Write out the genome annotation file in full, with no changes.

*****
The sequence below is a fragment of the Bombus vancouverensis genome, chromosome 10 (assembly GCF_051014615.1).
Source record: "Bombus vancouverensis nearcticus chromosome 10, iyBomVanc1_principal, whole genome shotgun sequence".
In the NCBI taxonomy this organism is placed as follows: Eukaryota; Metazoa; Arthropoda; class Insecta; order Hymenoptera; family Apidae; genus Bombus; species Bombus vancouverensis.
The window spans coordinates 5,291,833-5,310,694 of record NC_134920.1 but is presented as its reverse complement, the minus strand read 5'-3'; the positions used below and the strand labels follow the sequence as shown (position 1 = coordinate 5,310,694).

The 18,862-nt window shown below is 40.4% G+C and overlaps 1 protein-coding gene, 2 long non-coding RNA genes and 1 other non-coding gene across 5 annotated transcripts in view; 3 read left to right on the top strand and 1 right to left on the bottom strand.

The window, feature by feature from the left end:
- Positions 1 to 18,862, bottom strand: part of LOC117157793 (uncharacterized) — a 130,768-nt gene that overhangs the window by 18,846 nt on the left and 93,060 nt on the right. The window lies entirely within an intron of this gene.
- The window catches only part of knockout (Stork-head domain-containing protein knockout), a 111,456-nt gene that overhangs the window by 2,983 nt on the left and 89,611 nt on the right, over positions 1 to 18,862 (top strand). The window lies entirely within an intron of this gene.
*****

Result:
The sequence below is a fragment of the Bombus vancouverensis genome, chromosome 10 (assembly GCF_051014615.1).
Source record: "Bombus vancouverensis nearcticus chromosome 10, iyBomVanc1_principal, whole genome shotgun sequence".
In the NCBI taxonomy this organism is placed as follows: Eukaryota; Metazoa; Arthropoda; class Insecta; order Hymenoptera; family Apidae; genus Bombus; species Bombus vancouverensis.
The window spans coordinates 5,291,833-5,310,694 of record NC_134920.1 but is presented as its reverse complement, the minus strand read 5'-3'; the positions used below and the strand labels follow the sequence as shown (position 1 = coordinate 5,310,694).

The 18,862-nt window shown below is 40.4% G+C and overlaps 1 protein-coding gene, 2 long non-coding RNA genes and 1 other non-coding gene across 5 annotated transcripts in view; 3 read left to right on the top strand and 1 right to left on the bottom strand.

The window, feature by feature from the left end:
- Positions 1 to 18,862, bottom strand: part of LOC117157793 (uncharacterized) — a 130,768-nt gene that overhangs the window by 18,846 nt on the left and 93,060 nt on the right. The window lies entirely within an intron of this gene.
- The window catches only part of knockout (Stork-head domain-containing protein knockout), a 111,456-nt gene that overhangs the window by 2,983 nt on the left and 89,611 nt on the right, over positions 1 to 18,862 (top strand). The window lies entirely within an intron of this gene.